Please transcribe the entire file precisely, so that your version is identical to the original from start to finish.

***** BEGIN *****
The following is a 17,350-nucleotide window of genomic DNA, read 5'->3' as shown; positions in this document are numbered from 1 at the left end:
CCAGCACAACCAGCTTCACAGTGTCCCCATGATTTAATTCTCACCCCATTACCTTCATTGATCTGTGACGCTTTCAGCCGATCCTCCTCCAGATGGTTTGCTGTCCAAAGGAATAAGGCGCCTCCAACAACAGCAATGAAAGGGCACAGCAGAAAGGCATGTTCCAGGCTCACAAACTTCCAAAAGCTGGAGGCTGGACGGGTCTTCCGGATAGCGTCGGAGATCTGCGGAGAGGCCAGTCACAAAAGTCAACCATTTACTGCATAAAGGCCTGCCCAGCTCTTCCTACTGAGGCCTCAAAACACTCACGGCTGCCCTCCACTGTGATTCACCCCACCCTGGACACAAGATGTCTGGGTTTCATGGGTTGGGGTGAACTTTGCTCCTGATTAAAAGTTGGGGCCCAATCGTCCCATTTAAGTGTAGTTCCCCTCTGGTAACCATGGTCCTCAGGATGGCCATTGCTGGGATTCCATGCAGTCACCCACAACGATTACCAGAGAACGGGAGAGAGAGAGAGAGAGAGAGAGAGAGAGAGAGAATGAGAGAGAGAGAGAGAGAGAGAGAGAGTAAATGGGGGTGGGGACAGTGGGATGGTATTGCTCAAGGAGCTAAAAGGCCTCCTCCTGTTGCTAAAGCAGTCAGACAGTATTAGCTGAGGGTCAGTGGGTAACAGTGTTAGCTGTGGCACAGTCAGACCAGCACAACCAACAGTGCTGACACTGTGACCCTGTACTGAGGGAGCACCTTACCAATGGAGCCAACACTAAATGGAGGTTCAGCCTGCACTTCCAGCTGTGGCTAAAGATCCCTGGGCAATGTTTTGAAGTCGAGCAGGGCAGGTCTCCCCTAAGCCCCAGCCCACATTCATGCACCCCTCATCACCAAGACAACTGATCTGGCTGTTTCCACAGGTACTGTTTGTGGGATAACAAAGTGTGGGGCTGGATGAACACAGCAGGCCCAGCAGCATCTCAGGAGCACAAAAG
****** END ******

The following is a 17,350-nucleotide window of genomic DNA, read 5'->3' as shown; positions in this document are numbered from 1 at the left end:
CCAGCACAACCAGCTTCACAGTGTCCCCATGATTTAATTCTCACCCCATTACCTTCATTGATCTGTGACGCTTTCAGCCGATCCTCCTCCAGATGGTTTGCTGTCCAAAGGAATAAGGCGCCTCCAACAACAGCAATGAAAGGGCACAGCAGAAAGGCATGTTCCAGGCTCACAAACTTCCAAAAGCTGGAGGCTGGACGGGTCTTCCGGATAGCGTCGGAGATCTGCGGAGAGGCCAGTCACAAAAGTCAACCATTTACTGCATAAAGGCCTGCCCAGCTCTTCCTACTGAGGCCTCAAAACACTCACGGCTGCCCTCCACTGTGATTCACCCCACCCTGGACACAAGATGTCTGGGTTTCATGGGTTGGGGTGAACTTTGCTCCTGATTAAAAGTTGGGGCCCAATCGTCCCATTTAAGTGTAGTTCCCCTCTGGTAACCATGGTCCTCAGGATGGCCATTGCTGGGATTCCATGCAGTCACCCACAACGATTACCAGAGAACGGGAGAGAGAGAGAGAGAGAGAGAGAGAGAGAGAGAATGAGAGAGAGAGAGAGAGAGAGAGAGAGTAAATGGGGGTGGGGACAGTGGGATGGTATTGCTCAAGGAGCTAAAAGGCCTCCTCCTGTTGCTAAAGCAGTCAGACAGTATTAGCTGAGGGTCAGTGGGTAACAGTGTTAGCTGTGGCACAGTCAGACCAGCACAACCAACAGTGCTGACACTGTGACCCTGTACTGAGGGAGCACCTTACCAATGGAGCCAACACTAAATGGAGGTTCAGCCTGCACTTCCAGCTGTGGCTAAAGATCCCTGGGCAATGTTTTGAAGTCGAGCAGGGCAGGTCTCCCCTAAGCCCCAGCCCACATTCATGCACCCCTCATCACCAAGACAACTGATCTGGCTGTTTCCACAGGTACTGTTTGTGGGATAACAAAGTGTGGGGCTGGATGAACACAGCAGGCCCAGCAGCATCTCAGGAGCACAAAAG